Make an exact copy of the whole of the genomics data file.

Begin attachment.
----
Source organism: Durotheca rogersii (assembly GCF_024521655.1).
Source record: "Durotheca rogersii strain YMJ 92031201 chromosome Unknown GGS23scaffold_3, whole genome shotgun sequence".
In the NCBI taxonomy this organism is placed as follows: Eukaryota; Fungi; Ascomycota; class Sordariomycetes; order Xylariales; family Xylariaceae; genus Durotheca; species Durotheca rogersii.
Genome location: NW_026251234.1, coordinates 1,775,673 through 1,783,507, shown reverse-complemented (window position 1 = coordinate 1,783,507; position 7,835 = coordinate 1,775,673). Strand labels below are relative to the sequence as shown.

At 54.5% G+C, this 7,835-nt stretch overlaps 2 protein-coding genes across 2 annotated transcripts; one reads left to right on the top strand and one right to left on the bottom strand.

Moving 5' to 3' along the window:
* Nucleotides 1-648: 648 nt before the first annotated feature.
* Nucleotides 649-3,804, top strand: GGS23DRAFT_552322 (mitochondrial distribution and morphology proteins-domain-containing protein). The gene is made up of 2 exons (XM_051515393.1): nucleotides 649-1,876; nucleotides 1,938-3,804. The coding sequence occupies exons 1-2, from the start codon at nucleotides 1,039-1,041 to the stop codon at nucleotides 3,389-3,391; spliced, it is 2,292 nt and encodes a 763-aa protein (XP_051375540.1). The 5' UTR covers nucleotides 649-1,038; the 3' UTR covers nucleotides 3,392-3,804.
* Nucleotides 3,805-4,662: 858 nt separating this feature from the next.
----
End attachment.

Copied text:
Source organism: Durotheca rogersii (assembly GCF_024521655.1).
Source record: "Durotheca rogersii strain YMJ 92031201 chromosome Unknown GGS23scaffold_3, whole genome shotgun sequence".
In the NCBI taxonomy this organism is placed as follows: Eukaryota; Fungi; Ascomycota; class Sordariomycetes; order Xylariales; family Xylariaceae; genus Durotheca; species Durotheca rogersii.
Genome location: NW_026251234.1, coordinates 1,775,673 through 1,783,507, shown reverse-complemented (window position 1 = coordinate 1,783,507; position 7,835 = coordinate 1,775,673). Strand labels below are relative to the sequence as shown.

At 54.5% G+C, this 7,835-nt stretch overlaps 2 protein-coding genes across 2 annotated transcripts; one reads left to right on the top strand and one right to left on the bottom strand.

Moving 5' to 3' along the window:
* Nucleotides 1-648: 648 nt before the first annotated feature.
* Nucleotides 649-3,804, top strand: GGS23DRAFT_552322 (mitochondrial distribution and morphology proteins-domain-containing protein). The gene is made up of 2 exons (XM_051515393.1): nucleotides 649-1,876; nucleotides 1,938-3,804. The coding sequence occupies exons 1-2, from the start codon at nucleotides 1,039-1,041 to the stop codon at nucleotides 3,389-3,391; spliced, it is 2,292 nt and encodes a 763-aa protein (XP_051375540.1). The 5' UTR covers nucleotides 649-1,038; the 3' UTR covers nucleotides 3,392-3,804.
* Nucleotides 3,805-4,662: 858 nt separating this feature from the next.